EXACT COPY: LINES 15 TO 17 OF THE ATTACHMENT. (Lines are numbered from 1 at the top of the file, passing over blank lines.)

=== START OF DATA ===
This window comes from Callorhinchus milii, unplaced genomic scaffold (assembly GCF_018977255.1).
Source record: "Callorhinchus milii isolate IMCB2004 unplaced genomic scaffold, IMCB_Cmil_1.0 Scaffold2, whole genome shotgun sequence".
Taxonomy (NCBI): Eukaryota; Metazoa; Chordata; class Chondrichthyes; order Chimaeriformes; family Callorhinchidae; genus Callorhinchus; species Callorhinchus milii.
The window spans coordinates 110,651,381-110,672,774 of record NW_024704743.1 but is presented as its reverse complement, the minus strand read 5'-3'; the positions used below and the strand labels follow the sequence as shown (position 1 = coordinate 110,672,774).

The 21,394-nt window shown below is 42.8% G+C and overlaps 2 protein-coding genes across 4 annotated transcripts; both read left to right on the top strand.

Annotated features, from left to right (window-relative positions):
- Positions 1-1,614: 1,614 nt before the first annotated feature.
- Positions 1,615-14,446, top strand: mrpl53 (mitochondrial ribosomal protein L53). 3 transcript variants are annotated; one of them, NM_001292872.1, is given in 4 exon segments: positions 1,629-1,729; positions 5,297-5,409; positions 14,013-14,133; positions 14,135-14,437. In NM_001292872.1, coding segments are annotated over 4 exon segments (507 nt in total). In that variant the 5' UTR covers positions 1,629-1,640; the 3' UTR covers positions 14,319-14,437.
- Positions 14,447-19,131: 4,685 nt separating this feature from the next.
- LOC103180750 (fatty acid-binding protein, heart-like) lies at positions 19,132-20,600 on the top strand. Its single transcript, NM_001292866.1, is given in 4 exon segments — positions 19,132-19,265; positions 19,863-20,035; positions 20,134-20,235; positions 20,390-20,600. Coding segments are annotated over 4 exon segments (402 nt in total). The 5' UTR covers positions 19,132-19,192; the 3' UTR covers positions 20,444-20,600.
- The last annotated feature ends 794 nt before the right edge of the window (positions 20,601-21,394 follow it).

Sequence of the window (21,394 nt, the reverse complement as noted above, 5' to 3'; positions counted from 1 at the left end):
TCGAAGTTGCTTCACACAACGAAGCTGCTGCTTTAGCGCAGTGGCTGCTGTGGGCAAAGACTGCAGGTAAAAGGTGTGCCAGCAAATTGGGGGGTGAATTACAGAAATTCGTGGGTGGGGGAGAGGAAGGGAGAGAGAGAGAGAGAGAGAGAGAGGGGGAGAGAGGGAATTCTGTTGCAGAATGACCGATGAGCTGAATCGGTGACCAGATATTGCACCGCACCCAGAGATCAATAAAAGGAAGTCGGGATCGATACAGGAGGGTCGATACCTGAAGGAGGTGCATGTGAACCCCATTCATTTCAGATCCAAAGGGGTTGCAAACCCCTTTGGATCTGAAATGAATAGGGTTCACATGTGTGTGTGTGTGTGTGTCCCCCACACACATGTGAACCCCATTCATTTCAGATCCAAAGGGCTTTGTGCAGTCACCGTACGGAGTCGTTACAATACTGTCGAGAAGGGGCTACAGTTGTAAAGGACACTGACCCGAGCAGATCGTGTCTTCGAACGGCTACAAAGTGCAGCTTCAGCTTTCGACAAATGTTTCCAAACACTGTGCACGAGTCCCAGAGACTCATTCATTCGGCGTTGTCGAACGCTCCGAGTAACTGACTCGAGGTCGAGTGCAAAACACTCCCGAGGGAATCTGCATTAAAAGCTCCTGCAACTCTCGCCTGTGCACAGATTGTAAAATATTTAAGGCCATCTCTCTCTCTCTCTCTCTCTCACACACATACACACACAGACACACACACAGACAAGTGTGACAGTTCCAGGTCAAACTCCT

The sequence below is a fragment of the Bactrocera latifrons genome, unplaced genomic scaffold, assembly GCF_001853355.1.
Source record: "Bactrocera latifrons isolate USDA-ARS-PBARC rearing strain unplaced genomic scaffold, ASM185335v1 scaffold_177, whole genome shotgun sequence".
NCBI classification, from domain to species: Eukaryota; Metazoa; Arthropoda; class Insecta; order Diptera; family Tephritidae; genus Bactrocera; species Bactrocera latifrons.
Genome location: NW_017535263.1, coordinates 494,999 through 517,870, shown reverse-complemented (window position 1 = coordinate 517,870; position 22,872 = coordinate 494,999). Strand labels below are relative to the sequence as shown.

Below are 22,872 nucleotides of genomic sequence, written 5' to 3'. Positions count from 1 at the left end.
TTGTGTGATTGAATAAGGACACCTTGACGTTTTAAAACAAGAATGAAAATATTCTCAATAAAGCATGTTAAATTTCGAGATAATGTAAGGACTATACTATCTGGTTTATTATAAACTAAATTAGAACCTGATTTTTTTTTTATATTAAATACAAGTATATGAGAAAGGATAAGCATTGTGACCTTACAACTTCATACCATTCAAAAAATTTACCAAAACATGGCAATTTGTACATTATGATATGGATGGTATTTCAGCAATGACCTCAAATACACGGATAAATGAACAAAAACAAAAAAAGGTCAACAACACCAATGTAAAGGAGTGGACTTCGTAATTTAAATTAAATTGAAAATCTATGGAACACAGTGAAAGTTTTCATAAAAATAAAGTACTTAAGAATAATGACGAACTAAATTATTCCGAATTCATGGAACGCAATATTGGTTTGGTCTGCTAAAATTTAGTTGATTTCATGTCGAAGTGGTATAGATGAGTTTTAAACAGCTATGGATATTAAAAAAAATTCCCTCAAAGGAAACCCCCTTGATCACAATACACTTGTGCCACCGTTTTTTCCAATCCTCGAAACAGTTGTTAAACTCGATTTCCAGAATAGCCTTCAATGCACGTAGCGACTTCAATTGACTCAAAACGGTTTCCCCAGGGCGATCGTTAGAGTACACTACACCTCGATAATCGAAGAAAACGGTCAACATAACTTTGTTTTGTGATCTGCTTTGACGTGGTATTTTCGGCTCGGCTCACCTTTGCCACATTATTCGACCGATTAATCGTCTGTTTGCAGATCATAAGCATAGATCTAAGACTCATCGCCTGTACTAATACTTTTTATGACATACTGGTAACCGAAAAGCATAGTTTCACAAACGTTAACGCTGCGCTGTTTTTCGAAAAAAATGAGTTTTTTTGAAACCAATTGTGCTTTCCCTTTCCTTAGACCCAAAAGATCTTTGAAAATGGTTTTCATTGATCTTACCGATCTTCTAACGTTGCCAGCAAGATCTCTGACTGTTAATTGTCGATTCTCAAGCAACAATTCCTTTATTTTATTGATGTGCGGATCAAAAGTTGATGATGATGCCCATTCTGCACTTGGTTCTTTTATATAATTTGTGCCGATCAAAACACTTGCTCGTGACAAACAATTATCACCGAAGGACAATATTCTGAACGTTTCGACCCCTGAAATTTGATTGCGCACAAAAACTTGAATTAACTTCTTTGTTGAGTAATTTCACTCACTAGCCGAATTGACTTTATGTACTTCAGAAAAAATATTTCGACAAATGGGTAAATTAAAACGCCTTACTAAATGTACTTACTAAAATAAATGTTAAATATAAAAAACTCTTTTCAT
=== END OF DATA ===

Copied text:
Source record: "Bactrocera latifrons isolate USDA-ARS-PBARC rearing strain unplaced genomic scaffold, ASM185335v1 scaffold_177, whole genome shotgun sequence".
NCBI classification, from domain to species: Eukaryota; Metazoa; Arthropoda; class Insecta; order Diptera; family Tephritidae; genus Bactrocera; species Bactrocera latifrons.
Genome location: NW_017535263.1, coordinates 494,999 through 517,870, shown reverse-complemented (window position 1 = coordinate 517,870; position 22,872 = coordinate 494,999). Strand labels below are relative to the sequence as shown.